World: Deadly fighting erupts in Yemen's Hodeida - PressFrom - US

WorldDeadly fighting erupts in Yemen's Hodeida

13:30  01 december  2018
13:30  01 december  2018 Source:

Yemen peace talks likely in early December: Mattis

Yemen peace talks likely in early December: Mattis U.S. Defense Secretary Jim Mattis said on Wednesday that peace talks between Yemen's warring parties are likely to take place in early December in Sweden. Western countries are pressing for a ceasefire and renewed peace efforts to end the more than three-year long conflict, which is seen as a proxy war between Saudi Arabia and Yemen. A Saudi-led military coalition intervened in Yemen in 2015, backing government forces fighting the Iran-allied Houthi group. The Houthis now rule most of Yemen's population, while the exiled government controls a section of the south. U.N.

In this file photo, fishermen take a break and chew Qat, an amphetamine-like stimulant, on a boat at the main fishing port, in Hodeida , Yemen . Image Credit: AP.

The coalition has been working in Yemen since 2015 under Saudi command to reestablish in Sanaa the internationally recognized government of President The Houthis are still masters of the capital Sana'a and hold other cities like Hodeida , the point of entry for three quarters of Yemen ' s imports.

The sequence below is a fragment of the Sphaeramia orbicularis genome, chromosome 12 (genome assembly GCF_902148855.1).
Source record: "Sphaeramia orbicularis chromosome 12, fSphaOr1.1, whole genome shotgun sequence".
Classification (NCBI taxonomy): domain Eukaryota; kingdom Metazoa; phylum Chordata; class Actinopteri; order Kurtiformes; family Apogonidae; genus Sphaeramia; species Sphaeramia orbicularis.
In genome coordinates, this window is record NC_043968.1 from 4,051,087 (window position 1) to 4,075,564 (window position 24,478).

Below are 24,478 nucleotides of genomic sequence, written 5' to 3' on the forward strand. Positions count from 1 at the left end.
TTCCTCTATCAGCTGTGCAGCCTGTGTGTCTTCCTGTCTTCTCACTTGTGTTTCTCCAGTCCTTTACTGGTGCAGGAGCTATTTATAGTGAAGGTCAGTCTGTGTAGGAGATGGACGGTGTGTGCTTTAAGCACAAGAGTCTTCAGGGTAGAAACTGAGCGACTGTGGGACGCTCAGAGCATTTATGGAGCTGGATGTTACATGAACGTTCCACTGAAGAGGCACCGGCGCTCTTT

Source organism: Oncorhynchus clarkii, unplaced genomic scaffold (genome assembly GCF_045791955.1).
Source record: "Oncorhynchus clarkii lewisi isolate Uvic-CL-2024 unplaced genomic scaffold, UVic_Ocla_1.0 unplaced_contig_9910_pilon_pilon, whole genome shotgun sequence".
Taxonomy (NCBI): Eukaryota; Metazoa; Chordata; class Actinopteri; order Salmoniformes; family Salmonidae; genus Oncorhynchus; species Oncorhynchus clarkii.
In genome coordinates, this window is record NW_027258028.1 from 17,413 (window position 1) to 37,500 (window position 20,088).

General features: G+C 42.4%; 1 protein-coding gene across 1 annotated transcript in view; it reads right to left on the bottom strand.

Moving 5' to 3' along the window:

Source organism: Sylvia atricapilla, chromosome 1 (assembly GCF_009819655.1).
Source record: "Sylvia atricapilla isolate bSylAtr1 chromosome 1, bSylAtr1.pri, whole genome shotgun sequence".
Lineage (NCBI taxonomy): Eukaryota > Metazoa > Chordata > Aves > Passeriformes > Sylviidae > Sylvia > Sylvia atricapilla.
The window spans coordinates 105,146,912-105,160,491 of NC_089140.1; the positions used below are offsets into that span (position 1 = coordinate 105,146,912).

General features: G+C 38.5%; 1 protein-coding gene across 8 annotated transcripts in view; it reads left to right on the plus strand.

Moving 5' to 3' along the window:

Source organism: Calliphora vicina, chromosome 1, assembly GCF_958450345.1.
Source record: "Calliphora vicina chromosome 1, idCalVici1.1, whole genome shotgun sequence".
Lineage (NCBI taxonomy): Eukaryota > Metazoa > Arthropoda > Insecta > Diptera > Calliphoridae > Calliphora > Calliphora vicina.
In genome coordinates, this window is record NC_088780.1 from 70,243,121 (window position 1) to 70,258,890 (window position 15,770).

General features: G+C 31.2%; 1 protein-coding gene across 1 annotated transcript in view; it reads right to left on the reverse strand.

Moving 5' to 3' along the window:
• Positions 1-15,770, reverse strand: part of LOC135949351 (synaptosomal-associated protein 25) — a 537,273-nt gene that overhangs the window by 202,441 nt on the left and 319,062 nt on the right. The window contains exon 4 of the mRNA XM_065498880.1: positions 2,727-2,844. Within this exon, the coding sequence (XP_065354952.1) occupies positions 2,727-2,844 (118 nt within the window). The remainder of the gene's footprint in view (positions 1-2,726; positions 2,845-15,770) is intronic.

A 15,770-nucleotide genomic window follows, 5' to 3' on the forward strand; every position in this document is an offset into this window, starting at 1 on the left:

Deadly fighting erupts in Yemen's Hodeida© Provided by AFP Yemeni pro-government forces gather outside the May 22 Hospital on the eastern outskirts of Hodeida on November 15, 2018

Renewed violence in Yemen's vital port city of Hodeida has left 10 fighters dead, despite a UN push for peace talks, an official and medical sources told AFP on Saturday.

An official with pro-government forces said fighting erupted in the east and south of the Red Sea city on Friday, while Huthi rebels on their television channel referred to an exchange of tank fire.

Intermittent clashes continued on Saturday, Hodeida residents told AFP by phone.

The violence follows a visit to the city last month by UN envoy Martin Griffiths to press for talks aimed at ending the war which has pushed Yemen to the brink of famine.

Expectations low as Yemen's warring parties meet for talks